Will The Peter Principle Do Us In?
In the 1969 book
The Peter Principle
Dr. Lawrence Peter and Raymond Hull offer the theory that employees in a company will typically be promoted up the corporate hierarchy until they reach a position for which they are unqualified.
While this principle was intended to address the business environment, we might reasonably expand it's focus to describe society as a whole.
The Peter Principle And Our Society
Our modern civilization is a science driven culture dominated by an accelerating knowledge explosion which generates ever more, ever larger powers, at an ever faster pace. Each new emerging power has to be understood and managed so that the benefits provided by that power outweigh any negative effects.
More importantly, the primary definition of successful management of a new power is that the power does not crash our society, because then the opportunity for fixing problems, learning the lessons, and continuing with progress is lost.
In the 20th century we learned how to split the atom. This discovery gave us nuclear power, nuclear medicine, and nuclear weapons. So far at least, we haven't allowed the nuclear weapons to bring down the system, so the benefits of atom splitting have at this point outweighed the downside, thus meeting our definition of successful management. The computing revolution of the 20th century has been a success as well, though it has further accelerated the knowledge explosion, thus speeding up the pace at which new challenges will have to met.
In this century we see the emergence of revolutionary technologies like artificial intelligence and genetic engineering. Like computing, these new tools will bring many benefits, and accelerate the knowledge explosion further.
So far we've been able to harvest the benefits of the knowledge explosion without paying an unacceptable price. But...
Promoted Beyond Our Ability
What the Peter Principle can teach us is that if the knowledge explosion continues to proceed, and especially as it accelerates, sooner or later we will be promoted to our level of incompetence. No one can predict when or how, or what particular technology or combination of powers will bring down the civilization, we can only predict what the Peter Principle demonstrates, one way or another it will happen. Sooner or later we will unleash some combination of powers which exceed our ability to control.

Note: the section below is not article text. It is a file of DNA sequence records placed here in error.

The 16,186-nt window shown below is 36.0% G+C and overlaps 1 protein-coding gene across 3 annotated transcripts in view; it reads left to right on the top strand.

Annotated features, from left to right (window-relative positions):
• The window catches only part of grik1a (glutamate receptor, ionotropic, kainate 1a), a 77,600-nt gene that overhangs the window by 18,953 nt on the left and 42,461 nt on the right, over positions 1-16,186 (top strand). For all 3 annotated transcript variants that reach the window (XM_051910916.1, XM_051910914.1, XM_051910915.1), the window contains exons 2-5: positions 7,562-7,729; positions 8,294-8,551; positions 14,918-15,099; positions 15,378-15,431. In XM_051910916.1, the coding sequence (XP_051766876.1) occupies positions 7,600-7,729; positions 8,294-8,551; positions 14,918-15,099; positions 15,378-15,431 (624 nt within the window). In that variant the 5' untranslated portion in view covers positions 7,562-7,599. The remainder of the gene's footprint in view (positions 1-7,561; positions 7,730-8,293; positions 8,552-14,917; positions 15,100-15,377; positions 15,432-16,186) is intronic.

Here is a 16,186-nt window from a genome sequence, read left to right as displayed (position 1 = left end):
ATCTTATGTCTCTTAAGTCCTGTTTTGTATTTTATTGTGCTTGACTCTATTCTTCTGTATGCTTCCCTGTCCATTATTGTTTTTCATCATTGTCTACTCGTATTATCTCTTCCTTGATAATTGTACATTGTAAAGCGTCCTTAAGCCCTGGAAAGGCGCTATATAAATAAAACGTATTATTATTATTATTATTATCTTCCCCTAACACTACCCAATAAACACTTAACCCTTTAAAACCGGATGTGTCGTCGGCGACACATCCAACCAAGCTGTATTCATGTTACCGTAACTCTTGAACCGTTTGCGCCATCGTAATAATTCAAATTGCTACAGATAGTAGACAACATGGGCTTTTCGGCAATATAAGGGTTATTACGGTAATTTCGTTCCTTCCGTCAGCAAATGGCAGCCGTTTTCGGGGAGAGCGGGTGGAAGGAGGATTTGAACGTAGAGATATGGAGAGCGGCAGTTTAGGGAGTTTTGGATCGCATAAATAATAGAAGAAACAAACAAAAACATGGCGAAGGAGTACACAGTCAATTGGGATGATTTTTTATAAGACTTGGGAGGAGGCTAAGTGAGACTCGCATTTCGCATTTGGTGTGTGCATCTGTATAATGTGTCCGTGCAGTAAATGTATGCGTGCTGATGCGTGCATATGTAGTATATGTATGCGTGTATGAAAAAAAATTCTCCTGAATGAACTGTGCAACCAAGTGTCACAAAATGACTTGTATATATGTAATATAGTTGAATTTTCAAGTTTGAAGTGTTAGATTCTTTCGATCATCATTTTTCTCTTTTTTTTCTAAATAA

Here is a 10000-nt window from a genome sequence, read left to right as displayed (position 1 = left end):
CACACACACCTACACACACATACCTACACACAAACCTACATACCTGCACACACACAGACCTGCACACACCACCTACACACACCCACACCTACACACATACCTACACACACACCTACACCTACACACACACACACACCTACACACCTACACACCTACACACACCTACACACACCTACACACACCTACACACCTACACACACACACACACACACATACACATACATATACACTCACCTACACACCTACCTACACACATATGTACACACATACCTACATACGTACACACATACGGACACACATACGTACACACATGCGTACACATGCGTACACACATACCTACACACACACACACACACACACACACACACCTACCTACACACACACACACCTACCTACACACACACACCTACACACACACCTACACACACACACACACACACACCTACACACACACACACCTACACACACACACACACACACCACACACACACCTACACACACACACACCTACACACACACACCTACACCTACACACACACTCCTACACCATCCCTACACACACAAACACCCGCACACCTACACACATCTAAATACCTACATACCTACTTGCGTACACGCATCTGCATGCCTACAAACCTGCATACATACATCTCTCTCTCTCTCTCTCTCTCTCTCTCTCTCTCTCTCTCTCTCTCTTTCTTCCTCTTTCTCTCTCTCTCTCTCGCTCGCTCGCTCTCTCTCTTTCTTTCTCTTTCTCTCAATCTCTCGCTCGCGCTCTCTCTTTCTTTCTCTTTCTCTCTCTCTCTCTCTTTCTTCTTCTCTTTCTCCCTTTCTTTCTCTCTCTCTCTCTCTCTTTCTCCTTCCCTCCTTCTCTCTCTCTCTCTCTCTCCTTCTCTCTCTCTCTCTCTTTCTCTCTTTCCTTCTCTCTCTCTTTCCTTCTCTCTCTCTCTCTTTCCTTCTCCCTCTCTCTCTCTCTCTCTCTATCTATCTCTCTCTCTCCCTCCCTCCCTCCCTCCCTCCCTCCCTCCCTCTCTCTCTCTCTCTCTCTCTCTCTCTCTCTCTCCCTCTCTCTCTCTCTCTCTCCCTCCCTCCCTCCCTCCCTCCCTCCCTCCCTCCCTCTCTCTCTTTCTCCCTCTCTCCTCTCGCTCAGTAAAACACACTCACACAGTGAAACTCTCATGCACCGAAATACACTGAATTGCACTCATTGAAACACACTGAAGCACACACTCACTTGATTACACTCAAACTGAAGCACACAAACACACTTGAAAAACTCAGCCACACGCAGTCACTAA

There is a very simple reason why an uncontrolled knowledge explosion would lead to a crash.
We are not gods.
Like every other creature ever invented by nature, there is a limit to our ability. Where that boundary is exactly is unknown, we can only know that there is some limit to the scale of power human beings can successfully manage.
While the knowledge explosion can unfold at an ever accelerating rate, the same is not true of human wisdom, maturity and judgement, which advances incrementally at best. If we were to create a graph tracking the progression of knowledge development against maturity development we would see the two lines diverge over time, at an ever increasing pace.
Will Hi-Tech Save Us?
Will artificial intelligence and genetic engineering save us? These tools will likely extend our management abilities, but they will never erase our limits and turn us in to gods, because these technologies are being created by us, imperfect limited creatures.
While these technologies can help us with management, they will also further accelerate the knowledge explosion, thus generating even more even larger powers that will have to be managed. This is the logic of the knowledge explosion, the better it works, the faster it generates new knowledge, the sooner we reach the moment of incompetence predicted by the Peter Principle.
So What's The Solution?
Well, at the least we should be focusing our attention on
our relationship with knowledge
, the driver of the knowledge explosion. There is at least some dim hope that we could reason our way to a more modern relationship with knowledge that is less simplistic, outdated and dangerous.
However, I must admit, years of writing about this have largely persuaded me that editing our relationship with something as fundamental as knowledge with reason alone is unlikely. This is probably a case of us having already exceeded the limits of our ability. In my intellectual journeys on philosophy and science websites it's rare to find anyone who even wishes to discuss our relationship with knowledge.
The Roman Empire dominated the ancient world for centuries. It is must have seemed eternal to the people of that time.
But the Roman Empire crashed, a thousand years of darkness followed, and then the Enlightenment blossomed, giving birth to the modern world we enjoy.
If we repeat this pattern another twenty times we may someday become wise enough to escape the fate the Peter Principle predicts. The solution to the Peter Principle may be time, and pain, lots of both.
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